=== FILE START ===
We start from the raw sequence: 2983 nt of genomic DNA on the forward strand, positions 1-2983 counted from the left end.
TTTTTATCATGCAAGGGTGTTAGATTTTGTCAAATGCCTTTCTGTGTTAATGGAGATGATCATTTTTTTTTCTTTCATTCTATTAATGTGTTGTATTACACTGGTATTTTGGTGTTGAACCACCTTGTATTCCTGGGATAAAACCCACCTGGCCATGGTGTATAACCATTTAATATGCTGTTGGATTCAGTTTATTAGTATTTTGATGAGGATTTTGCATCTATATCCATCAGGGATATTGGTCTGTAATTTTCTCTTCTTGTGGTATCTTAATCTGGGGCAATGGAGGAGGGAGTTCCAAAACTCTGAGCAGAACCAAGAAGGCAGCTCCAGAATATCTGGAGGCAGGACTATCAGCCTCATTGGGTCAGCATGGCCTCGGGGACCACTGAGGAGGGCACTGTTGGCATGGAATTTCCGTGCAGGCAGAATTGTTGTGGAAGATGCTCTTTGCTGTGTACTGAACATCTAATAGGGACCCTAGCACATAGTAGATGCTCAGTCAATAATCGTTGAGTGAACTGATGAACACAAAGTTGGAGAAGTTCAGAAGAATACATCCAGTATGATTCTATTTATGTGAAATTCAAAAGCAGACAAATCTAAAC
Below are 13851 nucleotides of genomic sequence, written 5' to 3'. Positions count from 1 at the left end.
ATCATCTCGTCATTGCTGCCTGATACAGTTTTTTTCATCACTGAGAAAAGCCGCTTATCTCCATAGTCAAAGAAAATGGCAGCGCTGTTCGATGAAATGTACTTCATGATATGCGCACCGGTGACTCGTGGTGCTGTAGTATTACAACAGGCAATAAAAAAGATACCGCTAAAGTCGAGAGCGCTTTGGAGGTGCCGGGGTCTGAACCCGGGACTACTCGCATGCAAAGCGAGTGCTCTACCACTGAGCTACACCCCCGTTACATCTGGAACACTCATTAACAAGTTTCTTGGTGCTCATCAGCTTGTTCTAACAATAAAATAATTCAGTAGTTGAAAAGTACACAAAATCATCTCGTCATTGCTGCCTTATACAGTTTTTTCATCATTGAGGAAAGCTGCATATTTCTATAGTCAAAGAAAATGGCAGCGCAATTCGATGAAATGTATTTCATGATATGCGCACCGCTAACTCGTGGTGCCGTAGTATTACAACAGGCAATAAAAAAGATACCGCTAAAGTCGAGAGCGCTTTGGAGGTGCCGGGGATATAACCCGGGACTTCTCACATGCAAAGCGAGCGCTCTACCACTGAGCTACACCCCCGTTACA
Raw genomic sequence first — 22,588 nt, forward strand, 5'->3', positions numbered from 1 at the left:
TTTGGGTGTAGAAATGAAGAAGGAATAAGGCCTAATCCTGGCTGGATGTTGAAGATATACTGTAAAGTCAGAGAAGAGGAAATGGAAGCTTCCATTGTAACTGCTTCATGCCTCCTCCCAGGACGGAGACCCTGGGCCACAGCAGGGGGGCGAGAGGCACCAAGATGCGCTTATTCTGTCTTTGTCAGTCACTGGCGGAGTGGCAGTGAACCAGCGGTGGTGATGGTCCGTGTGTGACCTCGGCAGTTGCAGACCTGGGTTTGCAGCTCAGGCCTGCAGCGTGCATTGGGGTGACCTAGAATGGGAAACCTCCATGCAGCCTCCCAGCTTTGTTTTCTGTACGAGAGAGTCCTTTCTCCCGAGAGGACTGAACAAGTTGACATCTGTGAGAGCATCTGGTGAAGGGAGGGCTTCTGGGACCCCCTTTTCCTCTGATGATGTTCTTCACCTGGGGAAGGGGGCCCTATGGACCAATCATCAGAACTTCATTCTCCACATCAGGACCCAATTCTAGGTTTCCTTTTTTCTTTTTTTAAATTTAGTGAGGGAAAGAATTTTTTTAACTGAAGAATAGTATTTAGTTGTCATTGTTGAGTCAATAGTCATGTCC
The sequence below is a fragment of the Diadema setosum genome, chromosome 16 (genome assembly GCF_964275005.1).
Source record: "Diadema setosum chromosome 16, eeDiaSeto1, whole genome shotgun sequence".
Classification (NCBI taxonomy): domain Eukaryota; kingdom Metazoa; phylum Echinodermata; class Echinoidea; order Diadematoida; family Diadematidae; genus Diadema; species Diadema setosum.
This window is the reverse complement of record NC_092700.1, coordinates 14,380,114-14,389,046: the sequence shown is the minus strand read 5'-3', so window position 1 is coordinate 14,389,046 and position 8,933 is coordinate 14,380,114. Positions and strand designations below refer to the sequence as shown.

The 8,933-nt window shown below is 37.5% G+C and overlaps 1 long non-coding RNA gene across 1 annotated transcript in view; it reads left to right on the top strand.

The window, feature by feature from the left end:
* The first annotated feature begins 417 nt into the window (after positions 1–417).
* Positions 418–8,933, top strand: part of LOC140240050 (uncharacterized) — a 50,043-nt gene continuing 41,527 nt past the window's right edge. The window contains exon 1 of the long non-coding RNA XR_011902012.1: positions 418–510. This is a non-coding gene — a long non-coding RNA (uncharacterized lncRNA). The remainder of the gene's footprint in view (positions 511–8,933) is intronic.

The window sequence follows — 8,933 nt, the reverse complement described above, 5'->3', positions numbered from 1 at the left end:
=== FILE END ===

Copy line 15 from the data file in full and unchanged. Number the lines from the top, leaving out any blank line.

The window sequence follows — 8,933 nt, the reverse complement described above, 5'->3', positions numbered from 1 at the left end: